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Hello Colleagues,

I recently posted a piece here for solo piano called Spies!, along the idea of a mythical spy movie theme song. Fellow Composers' Forum member Stephen Lines liked it well enough to arrange it for orchestra and I think it worked out pretty well. Here's Stephen's arrangement. Comments as always invited >

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Bob,

This is not for performance as a sound file as far as I’m concerned...I use Sibelius simply as an indicator of what a live performance might be like....so it’s only representative. I have never once mashed up a score simply for the benefit of the sound file....although as you rightly say I could do. My first priority is always to ensure the pdf is suitable for performers to read from and to understand the composer’s/arranger’s intentions.

It’s not too much trouble (I’ve never been accused of being lazy) to produce, but I’m far more interested personally in composing....I have no interest whatsoever in becoming a sound engineer. My fine tuning and interpretive processes are reserved for when I’m rehearsing and conducting live players, I’ll leave the rest to others!

Bob Porter said:

Stephen,

As You know, for the purpose of playback only, you can give each part of the drum kit its own  staff. Then you can control the volume of each. Too much trouble? If you're after somewhat realistic playback, why shortchange the drum kit?

I get it. I only mentioned it because you brought it up. This nothing to do with being a sound engineer and everything to do with composing. If I remember, you use NotePerformer. You do so because you think it gives you better playback. You go to a lot of trouble to write out parts for other sections of the band just so. But don't do the same for the drumkit? Sure, a real drummer will kind of do their own thing, as might other sections. But if you're trying to give a representation of the music, why not afford the drums the same thing you do for the saxes? 

I guess the simple answer to that Bob, is because I don't want to!

Incidentally, it was Greg Brus who brought up the subject, not I.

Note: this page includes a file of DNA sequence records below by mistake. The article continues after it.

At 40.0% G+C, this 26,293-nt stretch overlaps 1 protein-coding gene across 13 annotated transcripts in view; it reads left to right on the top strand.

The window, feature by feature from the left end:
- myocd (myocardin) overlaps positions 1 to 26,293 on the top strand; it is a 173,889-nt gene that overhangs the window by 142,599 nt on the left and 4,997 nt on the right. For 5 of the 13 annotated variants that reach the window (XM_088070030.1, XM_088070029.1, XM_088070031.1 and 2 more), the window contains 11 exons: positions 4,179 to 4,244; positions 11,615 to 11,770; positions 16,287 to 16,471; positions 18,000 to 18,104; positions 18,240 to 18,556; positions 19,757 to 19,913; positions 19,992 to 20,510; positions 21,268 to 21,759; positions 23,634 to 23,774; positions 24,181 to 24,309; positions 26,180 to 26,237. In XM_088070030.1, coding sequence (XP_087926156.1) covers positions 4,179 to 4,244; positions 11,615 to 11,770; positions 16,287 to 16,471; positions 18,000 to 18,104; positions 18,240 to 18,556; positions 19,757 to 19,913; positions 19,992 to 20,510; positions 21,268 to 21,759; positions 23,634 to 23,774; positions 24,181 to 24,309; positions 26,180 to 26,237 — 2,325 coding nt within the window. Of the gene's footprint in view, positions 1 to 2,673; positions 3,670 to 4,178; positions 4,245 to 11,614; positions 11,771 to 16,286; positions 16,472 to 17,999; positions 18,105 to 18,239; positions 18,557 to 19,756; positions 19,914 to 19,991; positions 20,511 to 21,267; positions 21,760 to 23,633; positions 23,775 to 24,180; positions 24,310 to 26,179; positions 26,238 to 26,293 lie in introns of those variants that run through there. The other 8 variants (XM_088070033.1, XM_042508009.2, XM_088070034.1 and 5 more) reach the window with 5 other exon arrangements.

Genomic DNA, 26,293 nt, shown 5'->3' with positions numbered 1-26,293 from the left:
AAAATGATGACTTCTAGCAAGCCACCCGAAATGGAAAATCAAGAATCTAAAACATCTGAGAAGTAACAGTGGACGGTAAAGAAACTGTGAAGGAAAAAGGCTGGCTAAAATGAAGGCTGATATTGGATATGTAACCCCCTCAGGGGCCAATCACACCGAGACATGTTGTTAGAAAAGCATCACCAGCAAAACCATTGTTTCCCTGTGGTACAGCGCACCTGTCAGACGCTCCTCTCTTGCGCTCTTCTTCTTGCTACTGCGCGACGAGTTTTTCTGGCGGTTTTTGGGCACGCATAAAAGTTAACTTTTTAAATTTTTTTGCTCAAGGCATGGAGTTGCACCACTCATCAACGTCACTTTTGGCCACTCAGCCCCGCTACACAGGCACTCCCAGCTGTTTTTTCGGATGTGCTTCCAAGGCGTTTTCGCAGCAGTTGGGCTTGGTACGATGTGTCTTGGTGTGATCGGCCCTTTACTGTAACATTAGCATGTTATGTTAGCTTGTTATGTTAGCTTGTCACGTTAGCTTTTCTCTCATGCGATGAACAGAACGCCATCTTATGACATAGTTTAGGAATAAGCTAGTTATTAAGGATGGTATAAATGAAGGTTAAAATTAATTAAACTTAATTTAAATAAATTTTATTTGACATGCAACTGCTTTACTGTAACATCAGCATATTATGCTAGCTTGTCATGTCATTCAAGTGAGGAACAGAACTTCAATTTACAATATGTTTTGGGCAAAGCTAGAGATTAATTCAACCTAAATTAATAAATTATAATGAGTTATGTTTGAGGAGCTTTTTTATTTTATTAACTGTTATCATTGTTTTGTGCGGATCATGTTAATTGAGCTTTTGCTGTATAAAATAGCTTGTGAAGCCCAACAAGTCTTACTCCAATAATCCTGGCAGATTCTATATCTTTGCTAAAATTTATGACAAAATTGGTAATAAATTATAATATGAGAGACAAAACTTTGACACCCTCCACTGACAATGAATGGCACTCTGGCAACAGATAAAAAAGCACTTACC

Bob Porter said:

I get it. I only mentioned it because you brought it up. This nothing to do with being a sound engineer and everything to do with composing. If I remember, you use NotePerformer. You do so because you think it gives you better playback. You go to a lot of trouble to write out parts for other sections of the band just so. But don't do the same for the drumkit? Sure, a real drummer will kind of do their own thing, as might other sections. But if you're trying to give a representation of the music, why not afford the drums the same thing you do for the saxes? 

As requested, score attached.

Spies%21%20-%20Score%20-%20Full%20Score.pdf

Fair enough.

Writing for musicians vs writing for notation software :)

Although I agree with the remark about letting the drummer do their thing. Just give them a good idea of what the groove is about, and they'll fill all the ghost notes and other juicy bits better than you ever would. This works well.

However! My initial comment wasn't about the drum kit guy, but rather about the 2nd and 3rd percussionist - you know, the ones playing your timpani, gongs, xylophone, temple blocks, wind chimes, glock, world percussion... all the *cool* stuff. Those players don't exist in your score at all. Perhaps they should? Lots of incredible possibilities here. Even if all you do is punctuate the drive that's already established in your winds, you still bring a lot of flavor to the music.

Stephen Lines said:

There are restrictions with Sibelius regarding drum kit and it’s lack of flexibility - even the tom-toms are difficult to bring to the fore. (...)

If you'll excuse me saying so, what comes across about your brass writing is that it's controlled without that control sounding contrived. I've experimented, come up with some growly, maybe "dirty" sounds and tried to open out in the higher registers but it still sounds clogged here and there. Your work sounds clean and open. I suspect it's my harmony that needs cleaning up.